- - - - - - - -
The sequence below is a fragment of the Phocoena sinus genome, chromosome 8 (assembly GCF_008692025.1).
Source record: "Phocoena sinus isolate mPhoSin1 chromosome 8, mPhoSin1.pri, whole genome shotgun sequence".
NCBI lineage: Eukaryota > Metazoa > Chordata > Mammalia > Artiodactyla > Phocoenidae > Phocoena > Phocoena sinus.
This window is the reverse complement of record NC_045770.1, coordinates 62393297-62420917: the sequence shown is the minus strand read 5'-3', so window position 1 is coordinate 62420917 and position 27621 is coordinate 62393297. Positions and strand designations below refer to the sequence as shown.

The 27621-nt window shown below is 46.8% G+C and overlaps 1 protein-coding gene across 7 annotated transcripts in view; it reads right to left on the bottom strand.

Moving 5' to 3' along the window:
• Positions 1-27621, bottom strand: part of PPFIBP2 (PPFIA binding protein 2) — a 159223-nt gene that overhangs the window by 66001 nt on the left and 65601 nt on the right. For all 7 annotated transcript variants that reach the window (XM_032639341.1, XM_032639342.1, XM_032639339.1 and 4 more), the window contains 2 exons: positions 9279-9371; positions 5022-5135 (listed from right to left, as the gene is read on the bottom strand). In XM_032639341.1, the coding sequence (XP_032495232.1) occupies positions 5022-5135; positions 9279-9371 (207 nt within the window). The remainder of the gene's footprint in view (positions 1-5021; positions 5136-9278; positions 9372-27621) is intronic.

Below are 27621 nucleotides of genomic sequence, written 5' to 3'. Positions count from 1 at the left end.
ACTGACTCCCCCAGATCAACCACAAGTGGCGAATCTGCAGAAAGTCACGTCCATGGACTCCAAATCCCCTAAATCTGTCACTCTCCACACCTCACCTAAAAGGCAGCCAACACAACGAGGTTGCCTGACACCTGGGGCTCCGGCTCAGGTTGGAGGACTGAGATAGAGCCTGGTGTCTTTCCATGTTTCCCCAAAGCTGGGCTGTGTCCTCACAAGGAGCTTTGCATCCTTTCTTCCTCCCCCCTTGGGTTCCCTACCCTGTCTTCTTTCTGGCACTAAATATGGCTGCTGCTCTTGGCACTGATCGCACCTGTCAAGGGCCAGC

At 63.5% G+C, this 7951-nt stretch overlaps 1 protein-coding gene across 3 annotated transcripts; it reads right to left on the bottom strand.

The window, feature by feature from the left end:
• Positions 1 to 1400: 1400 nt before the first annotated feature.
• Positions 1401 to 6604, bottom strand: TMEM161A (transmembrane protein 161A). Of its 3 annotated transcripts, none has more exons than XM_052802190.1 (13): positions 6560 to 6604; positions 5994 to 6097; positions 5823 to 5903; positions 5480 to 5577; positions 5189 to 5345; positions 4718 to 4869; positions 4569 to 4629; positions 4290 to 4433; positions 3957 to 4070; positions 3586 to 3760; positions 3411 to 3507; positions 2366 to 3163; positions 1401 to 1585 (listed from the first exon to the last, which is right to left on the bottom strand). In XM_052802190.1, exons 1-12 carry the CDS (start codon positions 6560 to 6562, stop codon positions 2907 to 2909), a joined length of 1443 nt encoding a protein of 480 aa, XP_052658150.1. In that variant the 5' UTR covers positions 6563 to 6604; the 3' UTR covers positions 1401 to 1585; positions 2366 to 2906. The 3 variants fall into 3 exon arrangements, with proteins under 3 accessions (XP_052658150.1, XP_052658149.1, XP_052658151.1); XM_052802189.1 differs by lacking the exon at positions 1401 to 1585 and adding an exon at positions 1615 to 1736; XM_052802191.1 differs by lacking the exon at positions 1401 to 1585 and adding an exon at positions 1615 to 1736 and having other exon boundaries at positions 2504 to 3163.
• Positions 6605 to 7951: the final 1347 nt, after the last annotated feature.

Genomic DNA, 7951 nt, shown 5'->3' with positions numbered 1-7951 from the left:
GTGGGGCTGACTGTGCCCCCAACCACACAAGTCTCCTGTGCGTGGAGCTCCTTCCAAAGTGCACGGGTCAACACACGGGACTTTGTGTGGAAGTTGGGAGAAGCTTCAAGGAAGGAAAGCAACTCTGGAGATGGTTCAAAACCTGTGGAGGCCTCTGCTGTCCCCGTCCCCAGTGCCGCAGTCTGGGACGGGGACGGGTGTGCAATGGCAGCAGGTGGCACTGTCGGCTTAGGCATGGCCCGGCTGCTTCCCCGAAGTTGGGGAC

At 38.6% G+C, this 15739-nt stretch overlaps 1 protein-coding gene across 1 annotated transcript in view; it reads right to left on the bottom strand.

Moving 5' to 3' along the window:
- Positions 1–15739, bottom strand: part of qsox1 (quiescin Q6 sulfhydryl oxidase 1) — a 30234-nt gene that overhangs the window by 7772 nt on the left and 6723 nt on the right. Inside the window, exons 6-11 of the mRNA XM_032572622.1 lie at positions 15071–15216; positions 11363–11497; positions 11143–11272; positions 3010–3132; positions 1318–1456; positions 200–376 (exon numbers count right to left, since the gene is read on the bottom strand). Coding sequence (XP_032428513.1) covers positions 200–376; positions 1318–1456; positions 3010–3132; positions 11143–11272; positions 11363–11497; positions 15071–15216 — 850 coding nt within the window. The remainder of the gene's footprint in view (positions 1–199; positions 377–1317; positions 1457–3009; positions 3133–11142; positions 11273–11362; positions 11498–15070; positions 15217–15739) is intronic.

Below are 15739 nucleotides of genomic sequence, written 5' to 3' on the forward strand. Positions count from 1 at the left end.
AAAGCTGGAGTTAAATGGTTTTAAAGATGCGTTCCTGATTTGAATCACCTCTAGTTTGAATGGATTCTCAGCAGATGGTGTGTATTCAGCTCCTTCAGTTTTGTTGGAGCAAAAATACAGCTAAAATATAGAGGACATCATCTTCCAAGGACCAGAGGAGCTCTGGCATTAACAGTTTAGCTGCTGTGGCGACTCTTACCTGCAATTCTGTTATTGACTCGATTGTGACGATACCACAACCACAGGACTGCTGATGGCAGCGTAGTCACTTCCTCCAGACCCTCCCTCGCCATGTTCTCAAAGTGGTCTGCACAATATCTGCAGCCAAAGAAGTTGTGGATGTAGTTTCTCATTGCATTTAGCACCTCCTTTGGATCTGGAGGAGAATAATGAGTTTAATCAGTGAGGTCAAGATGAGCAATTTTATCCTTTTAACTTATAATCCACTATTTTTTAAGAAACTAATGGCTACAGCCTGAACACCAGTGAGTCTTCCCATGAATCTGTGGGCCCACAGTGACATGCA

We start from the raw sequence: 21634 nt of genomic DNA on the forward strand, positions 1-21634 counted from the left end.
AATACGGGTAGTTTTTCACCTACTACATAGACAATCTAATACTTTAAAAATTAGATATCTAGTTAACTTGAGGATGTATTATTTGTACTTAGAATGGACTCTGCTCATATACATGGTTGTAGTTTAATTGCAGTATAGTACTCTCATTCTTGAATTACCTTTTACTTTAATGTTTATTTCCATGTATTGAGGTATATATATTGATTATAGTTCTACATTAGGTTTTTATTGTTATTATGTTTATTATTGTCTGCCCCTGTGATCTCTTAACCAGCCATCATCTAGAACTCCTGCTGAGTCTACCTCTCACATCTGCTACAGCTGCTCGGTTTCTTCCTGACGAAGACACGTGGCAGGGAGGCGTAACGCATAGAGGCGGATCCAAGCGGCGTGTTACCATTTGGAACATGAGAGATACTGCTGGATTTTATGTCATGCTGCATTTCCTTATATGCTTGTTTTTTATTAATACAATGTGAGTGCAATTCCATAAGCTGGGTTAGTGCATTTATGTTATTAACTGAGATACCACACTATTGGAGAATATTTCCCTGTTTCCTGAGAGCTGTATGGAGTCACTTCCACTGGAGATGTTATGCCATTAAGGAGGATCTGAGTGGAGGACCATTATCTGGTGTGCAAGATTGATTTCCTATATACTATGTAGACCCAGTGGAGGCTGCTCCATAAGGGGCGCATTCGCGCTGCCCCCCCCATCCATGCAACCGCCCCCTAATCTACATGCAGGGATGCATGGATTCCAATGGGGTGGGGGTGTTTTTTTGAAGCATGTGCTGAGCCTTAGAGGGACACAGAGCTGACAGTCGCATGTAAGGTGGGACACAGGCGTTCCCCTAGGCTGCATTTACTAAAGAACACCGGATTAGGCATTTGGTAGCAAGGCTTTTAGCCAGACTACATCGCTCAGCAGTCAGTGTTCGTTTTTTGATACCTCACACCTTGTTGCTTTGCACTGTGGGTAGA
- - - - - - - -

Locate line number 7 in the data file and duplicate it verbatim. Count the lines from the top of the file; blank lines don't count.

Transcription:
• Positions 1-27621, bottom strand: part of PPFIBP2 (PPFIA binding protein 2) — a 159223-nt gene that overhangs the window by 66001 nt on the left and 65601 nt on the right. For all 7 annotated transcript variants that reach the window (XM_032639341.1, XM_032639342.1, XM_032639339.1 and 4 more), the window contains 2 exons: positions 9279-9371; positions 5022-5135 (listed from right to left, as the gene is read on the bottom strand). In XM_032639341.1, the coding sequence (XP_032495232.1) occupies positions 5022-5135; positions 9279-9371 (207 nt within the window). The remainder of the gene's footprint in view (positions 1-5021; positions 5136-9278; positions 9372-27621) is intronic.